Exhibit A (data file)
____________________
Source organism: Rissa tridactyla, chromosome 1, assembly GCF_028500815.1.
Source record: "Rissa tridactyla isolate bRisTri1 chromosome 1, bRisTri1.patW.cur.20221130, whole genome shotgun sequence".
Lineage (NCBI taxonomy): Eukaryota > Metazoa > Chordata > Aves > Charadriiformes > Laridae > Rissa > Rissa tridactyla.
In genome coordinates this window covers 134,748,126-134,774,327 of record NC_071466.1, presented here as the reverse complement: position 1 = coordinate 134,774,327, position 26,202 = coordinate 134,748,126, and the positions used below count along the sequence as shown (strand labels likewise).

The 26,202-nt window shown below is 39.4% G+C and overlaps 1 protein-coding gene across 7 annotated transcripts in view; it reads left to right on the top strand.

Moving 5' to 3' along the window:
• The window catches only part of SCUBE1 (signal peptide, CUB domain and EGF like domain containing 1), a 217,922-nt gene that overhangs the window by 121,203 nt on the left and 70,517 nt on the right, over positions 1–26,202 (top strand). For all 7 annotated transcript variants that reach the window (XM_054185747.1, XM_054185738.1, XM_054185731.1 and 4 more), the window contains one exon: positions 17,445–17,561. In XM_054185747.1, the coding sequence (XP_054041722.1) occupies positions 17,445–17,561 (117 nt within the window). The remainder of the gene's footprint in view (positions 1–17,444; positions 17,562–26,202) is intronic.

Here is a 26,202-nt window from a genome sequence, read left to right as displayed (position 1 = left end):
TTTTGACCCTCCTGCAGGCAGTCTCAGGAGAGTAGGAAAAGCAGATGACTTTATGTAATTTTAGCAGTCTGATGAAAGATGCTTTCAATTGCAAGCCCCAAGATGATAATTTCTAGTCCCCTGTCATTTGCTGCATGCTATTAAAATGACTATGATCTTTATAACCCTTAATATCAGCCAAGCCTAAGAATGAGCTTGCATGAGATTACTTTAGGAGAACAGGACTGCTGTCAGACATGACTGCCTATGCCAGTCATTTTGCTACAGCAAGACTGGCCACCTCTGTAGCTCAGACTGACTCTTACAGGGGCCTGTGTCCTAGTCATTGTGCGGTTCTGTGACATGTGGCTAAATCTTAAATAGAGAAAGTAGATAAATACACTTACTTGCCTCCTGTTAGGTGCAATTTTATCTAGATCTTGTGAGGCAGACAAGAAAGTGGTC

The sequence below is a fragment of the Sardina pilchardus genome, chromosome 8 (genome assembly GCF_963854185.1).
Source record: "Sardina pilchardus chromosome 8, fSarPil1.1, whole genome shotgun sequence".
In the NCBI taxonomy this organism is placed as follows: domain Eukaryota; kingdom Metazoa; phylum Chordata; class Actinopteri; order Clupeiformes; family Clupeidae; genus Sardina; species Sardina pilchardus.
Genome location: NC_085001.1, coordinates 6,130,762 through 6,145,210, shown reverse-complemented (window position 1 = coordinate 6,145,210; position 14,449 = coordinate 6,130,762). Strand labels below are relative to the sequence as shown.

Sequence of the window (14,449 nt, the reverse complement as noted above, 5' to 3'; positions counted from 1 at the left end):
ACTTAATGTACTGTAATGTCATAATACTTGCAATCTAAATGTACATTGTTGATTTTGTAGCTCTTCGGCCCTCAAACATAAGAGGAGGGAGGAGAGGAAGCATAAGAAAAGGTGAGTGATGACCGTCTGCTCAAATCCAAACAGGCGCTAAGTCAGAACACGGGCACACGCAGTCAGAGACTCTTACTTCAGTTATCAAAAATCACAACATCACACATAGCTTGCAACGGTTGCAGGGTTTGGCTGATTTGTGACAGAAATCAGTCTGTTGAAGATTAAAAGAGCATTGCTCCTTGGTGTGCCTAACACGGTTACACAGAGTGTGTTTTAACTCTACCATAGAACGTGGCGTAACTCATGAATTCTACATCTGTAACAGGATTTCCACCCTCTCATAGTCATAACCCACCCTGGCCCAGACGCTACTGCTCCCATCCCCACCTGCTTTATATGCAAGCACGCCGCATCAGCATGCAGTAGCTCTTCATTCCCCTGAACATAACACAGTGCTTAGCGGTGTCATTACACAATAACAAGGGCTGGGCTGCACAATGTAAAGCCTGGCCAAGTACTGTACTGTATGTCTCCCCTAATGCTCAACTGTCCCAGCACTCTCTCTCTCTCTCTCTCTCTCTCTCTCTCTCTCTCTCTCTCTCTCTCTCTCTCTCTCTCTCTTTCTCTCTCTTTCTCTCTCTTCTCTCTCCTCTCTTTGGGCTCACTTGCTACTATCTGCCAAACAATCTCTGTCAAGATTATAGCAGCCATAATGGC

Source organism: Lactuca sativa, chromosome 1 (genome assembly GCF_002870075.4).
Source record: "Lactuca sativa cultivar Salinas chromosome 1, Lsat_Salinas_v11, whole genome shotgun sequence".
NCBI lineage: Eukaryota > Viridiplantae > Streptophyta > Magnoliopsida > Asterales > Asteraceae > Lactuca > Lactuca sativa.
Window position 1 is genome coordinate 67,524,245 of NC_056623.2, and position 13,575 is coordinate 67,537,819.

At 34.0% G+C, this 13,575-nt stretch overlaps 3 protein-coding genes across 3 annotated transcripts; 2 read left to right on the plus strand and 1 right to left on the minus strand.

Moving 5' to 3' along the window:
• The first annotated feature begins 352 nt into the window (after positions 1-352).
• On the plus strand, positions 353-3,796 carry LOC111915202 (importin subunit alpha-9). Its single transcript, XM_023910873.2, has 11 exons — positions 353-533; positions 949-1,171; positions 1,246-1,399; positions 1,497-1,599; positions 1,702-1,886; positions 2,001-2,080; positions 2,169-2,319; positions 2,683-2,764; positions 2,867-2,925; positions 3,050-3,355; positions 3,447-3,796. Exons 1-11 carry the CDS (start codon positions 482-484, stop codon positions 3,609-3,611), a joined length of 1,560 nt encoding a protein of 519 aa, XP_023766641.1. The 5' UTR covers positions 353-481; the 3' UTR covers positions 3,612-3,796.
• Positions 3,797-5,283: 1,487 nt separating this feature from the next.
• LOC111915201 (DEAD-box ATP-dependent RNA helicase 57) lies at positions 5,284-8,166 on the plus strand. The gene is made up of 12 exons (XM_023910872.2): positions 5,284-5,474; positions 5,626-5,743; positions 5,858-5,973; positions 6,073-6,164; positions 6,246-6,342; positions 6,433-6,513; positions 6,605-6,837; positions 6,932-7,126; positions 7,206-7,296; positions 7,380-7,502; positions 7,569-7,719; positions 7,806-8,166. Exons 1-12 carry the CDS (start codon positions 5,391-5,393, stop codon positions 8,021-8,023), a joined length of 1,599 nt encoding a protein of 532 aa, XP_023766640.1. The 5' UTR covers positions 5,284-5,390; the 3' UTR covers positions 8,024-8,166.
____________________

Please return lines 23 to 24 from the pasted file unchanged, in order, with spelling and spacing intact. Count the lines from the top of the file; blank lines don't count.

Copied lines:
• On the plus strand, positions 353-3,796 carry LOC111915202 (importin subunit alpha-9). Its single transcript, XM_023910873.2, has 11 exons — positions 353-533; positions 949-1,171; positions 1,246-1,399; positions 1,497-1,599; positions 1,702-1,886; positions 2,001-2,080; positions 2,169-2,319; positions 2,683-2,764; positions 2,867-2,925; positions 3,050-3,355; positions 3,447-3,796. Exons 1-11 carry the CDS (start codon positions 482-484, stop codon positions 3,609-3,611), a joined length of 1,560 nt encoding a protein of 519 aa, XP_023766641.1. The 5' UTR covers positions 353-481; the 3' UTR covers positions 3,612-3,796.
• Positions 3,797-5,283: 1,487 nt separating this feature from the next.